06 November 2007
NaBloPoMo? I mean... really?
Not only is November National Novel Writing Month (NaNoWriMo), it’s also National Blog Posting Month (NaBloPoMo). Apparently.
Unsurprisingly, the person who started NaBloPoMo was inspired by Nanowrimo, and “thought there should be a blogging counterpoint,” according to wisegeek.com. Should there be? Should there really?
Insofar as there should be a 5K walk for every 10K run, perhaps. Just as there should be, for every kegstand, a dude standing in the corner sipping his Old Style.
But really? National Novel Writing Month has kicked my ass three years running. Even when I met the 50,000 word goal, Nano still kicked my ass, because it is hard. Writing 1,667 words a day to further some narrative – even if they’re stupid words, even if it’s a crappy narrative – is so hard. National Blog Posting Month says that all you have to do to “win” is post a blog entry every single day for a month. No length requirement. And while I’m sure you’d really have to push yourself to write a few sentences about your morning muffin and your fascinating yoga class (even on Sundays! they stress), the challenge just doesn’t compare, regardless of wisegeek.com’s claim that NaBloPoMo is actually *harder* than Nanowrimo, because you have to post something Every. Single. Day.
Ooooh, NaBloPoMo. A new picture of the kitty every single day? A new snarky post about the next NaSoAndSo every single day? That’s nearly impossible!
What’s fun about National Novel Writing Month is that it’s completely absurd. Write a 50,000 word novel in a month? Insanity! You go into Nano with the understanding that, even if you do manage to get 50,000 words in a month, it’s not going be a masterpiece. Quality isn’t the point. Nobody’s ever going to read your Nano novel. The point is to do it, to push yourself beyond your limits, beyond what feels comfortable, and achieve something you didn’t think you could do. Doing Nanowrimo is like running a marathon. You don’t have to run in perfect form, you don’t have to come in first or second or even in the top hundred. All you have to do is finish. The fun of Nanowrimo – like the fun of running a marathon (if there IS any; I certainly can’t imagine) – is looking to the people around you when you begin to lose heart, and knowing that there are 90,000 other people out there doing it with you, 90,000 other people putting on another pot of coffee, working their way through a tangled plot line, throwing in another ninja to spice things up. Part of the fun of Nano is complaining, and procrastinating in forums, and commiserating with other Wrimos about how hard it is.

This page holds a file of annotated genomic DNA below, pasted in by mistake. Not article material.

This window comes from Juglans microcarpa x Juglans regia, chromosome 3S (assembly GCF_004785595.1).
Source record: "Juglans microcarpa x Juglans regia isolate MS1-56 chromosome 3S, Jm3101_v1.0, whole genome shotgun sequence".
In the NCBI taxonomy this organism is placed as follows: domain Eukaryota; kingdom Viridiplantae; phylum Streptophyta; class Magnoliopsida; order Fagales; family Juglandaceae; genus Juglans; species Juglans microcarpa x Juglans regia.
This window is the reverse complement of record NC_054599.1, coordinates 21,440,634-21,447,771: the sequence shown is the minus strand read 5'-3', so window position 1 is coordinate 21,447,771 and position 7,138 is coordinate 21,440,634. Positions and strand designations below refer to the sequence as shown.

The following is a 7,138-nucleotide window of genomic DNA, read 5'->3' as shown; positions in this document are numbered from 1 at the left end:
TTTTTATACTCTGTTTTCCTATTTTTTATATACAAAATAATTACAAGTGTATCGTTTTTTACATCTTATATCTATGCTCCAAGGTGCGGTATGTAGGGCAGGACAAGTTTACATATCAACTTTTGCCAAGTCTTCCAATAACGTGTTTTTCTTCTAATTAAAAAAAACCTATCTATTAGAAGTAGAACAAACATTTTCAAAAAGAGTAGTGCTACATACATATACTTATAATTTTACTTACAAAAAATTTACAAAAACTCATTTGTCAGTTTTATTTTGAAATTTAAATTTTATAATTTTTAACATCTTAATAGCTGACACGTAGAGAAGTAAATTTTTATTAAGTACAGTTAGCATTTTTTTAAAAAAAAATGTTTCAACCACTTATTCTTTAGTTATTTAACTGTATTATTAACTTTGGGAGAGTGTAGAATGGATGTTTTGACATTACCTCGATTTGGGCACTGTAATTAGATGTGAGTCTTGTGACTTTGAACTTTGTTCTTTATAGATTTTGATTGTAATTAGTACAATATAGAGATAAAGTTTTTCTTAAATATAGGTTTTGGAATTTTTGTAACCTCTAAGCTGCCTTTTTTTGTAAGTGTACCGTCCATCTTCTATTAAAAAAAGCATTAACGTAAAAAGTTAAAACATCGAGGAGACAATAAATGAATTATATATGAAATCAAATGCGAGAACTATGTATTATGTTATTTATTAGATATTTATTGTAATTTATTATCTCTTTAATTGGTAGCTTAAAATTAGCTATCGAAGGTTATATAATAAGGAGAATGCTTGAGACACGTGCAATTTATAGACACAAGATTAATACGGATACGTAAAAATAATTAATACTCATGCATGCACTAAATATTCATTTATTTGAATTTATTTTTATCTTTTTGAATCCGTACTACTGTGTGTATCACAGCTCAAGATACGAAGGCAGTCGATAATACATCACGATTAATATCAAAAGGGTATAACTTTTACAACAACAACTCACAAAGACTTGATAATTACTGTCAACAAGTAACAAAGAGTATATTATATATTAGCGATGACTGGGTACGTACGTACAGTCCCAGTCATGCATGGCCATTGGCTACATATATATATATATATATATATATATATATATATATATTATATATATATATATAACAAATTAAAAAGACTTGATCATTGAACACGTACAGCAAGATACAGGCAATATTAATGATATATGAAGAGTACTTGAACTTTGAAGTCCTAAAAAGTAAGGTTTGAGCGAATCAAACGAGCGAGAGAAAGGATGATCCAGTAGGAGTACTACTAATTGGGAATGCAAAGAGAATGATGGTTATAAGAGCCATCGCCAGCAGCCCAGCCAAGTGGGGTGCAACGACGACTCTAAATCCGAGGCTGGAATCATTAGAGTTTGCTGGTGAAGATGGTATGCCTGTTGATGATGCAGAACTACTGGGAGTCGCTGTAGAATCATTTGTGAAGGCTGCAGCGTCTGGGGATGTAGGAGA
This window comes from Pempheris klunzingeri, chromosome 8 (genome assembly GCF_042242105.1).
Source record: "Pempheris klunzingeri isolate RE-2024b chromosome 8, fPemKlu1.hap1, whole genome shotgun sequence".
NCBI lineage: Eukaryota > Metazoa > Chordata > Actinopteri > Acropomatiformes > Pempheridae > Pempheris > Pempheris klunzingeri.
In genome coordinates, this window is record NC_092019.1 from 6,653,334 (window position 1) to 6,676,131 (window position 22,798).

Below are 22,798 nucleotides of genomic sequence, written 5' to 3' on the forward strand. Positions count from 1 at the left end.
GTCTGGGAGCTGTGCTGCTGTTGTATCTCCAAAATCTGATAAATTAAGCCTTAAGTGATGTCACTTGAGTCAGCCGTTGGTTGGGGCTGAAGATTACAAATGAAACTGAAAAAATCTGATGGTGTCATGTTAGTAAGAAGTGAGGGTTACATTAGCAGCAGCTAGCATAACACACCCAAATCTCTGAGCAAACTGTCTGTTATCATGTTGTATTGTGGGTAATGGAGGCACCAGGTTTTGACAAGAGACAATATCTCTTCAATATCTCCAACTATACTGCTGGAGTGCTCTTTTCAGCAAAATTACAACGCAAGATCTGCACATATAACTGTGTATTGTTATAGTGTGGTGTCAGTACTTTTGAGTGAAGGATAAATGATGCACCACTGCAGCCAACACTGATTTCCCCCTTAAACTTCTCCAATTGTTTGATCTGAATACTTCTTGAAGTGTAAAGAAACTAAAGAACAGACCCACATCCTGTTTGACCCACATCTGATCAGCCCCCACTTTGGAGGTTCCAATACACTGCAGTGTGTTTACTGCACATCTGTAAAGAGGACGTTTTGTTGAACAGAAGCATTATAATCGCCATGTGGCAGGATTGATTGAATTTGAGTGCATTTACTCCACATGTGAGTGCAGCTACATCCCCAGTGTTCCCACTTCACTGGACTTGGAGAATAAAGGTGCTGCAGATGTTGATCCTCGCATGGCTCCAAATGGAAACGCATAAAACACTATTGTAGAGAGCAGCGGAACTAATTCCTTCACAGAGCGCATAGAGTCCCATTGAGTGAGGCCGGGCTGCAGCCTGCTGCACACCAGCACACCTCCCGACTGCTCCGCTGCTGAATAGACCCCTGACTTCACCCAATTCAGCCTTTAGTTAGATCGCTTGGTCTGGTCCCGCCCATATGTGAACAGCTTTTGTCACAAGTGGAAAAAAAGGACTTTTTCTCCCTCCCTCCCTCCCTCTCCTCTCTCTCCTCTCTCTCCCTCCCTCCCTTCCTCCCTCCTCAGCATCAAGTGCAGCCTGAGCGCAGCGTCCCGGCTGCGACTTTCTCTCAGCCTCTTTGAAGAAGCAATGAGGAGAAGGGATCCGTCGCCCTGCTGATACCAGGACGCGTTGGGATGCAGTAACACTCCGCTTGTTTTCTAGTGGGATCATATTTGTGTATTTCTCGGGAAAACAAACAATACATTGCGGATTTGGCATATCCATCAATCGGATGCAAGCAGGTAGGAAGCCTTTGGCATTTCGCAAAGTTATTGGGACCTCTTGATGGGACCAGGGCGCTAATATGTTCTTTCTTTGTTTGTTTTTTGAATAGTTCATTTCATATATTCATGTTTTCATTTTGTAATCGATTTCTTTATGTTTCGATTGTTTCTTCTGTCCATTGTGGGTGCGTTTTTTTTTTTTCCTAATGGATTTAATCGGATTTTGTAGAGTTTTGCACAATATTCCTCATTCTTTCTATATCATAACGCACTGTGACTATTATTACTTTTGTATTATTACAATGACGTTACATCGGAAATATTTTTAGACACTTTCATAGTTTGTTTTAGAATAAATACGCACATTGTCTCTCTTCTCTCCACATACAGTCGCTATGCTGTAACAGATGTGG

NaBloPoMo? Not hard. So what’s the point? Why have a challenge that doesn’t challenge you? Why not sign up for National Brush Your Teeth Every Day month? National Get Dressed Every Day month? (“It might actually be harder than Nanowrimo, because you have to put clothes on your body Every. Single. Day!”)
There are people in this world who hate Nanowrimo with a deep, burning passion. These people believe that Nano “trivializes” writing and novels and writing novels. I don’t agree; I don’t think that Nanowrimo trivializes writing novels any more than kids playing T-ball trivializes the World Series. I don’t think that this NaBloPoMo hurts Nanowrimo any more than The Flying Spaghetti Monster hurts God. I mean, shit, you can make November whatever month you want it to be. I’ve attached at least three acronyms to it in the last week alone. Write 50,000 words, stop spending money at Starbucks, brush your teeth every single day. If you want to post pictures of the kitty every single day – even Sundays! – for the entire month, great! Do that! But for heaven’s sake, PoMoers, set the bar a little higher! Challenge yourself! Stretch! Set a goal you don’t know you can reach, and then work for it.
Or, you know, set yourself a lame goal. Feel free. Just don’t try to fancy it up with an acronym.